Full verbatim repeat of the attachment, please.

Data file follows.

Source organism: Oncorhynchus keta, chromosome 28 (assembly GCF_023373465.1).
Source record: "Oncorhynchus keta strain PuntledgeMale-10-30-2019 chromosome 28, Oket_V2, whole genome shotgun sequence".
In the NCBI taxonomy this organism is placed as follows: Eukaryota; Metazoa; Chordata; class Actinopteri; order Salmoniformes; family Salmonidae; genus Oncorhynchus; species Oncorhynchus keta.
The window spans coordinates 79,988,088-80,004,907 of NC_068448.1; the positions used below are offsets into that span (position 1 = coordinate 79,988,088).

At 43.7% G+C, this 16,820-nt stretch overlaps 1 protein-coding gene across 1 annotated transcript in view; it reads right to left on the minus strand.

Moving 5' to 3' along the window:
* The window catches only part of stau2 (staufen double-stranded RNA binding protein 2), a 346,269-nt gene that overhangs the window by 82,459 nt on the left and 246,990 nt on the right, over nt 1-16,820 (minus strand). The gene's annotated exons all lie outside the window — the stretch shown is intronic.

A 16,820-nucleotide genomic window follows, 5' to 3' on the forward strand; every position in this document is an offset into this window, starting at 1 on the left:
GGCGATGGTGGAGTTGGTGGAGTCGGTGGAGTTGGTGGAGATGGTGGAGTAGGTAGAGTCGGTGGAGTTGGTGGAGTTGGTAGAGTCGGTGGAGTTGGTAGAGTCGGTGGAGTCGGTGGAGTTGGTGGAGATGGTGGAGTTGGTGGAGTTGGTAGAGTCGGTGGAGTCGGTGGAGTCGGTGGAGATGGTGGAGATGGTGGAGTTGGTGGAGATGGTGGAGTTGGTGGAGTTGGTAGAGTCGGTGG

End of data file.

Source organism: Oncorhynchus keta, chromosome 28 (assembly GCF_023373465.1).
Source record: "Oncorhynchus keta strain PuntledgeMale-10-30-2019 chromosome 28, Oket_V2, whole genome shotgun sequence".
In the NCBI taxonomy this organism is placed as follows: Eukaryota; Metazoa; Chordata; class Actinopteri; order Salmoniformes; family Salmonidae; genus Oncorhynchus; species Oncorhynchus keta.
The window spans coordinates 79,988,088-80,004,907 of NC_068448.1; the positions used below are offsets into that span (position 1 = coordinate 79,988,088).

At 43.7% G+C, this 16,820-nt stretch overlaps 1 protein-coding gene across 1 annotated transcript in view; it reads right to left on the minus strand.

Moving 5' to 3' along the window:
* The window catches only part of stau2 (staufen double-stranded RNA binding protein 2), a 346,269-nt gene that overhangs the window by 82,459 nt on the left and 246,990 nt on the right, over nt 1-16,820 (minus strand). The gene's annotated exons all lie outside the window — the stretch shown is intronic.

A 16,820-nucleotide genomic window follows, 5' to 3' on the forward strand; every position in this document is an offset into this window, starting at 1 on the left:
GGCGATGGTGGAGTTGGTGGAGTCGGTGGAGTTGGTGGAGATGGTGGAGTAGGTAGAGTCGGTGGAGTTGGTGGAGTTGGTAGAGTCGGTGGAGTTGGTAGAGTCGGTGGAGTCGGTGGAGTTGGTGGAGATGGTGGAGTTGGTGGAGTTGGTAGAGTCGGTGGAGTCGGTGGAGTCGGTGGAGATGGTGGAGATGGTGGAGTTGGTGGAGATGGTGGAGTTGGTGGAGTTGGTAGAGTCGGTGG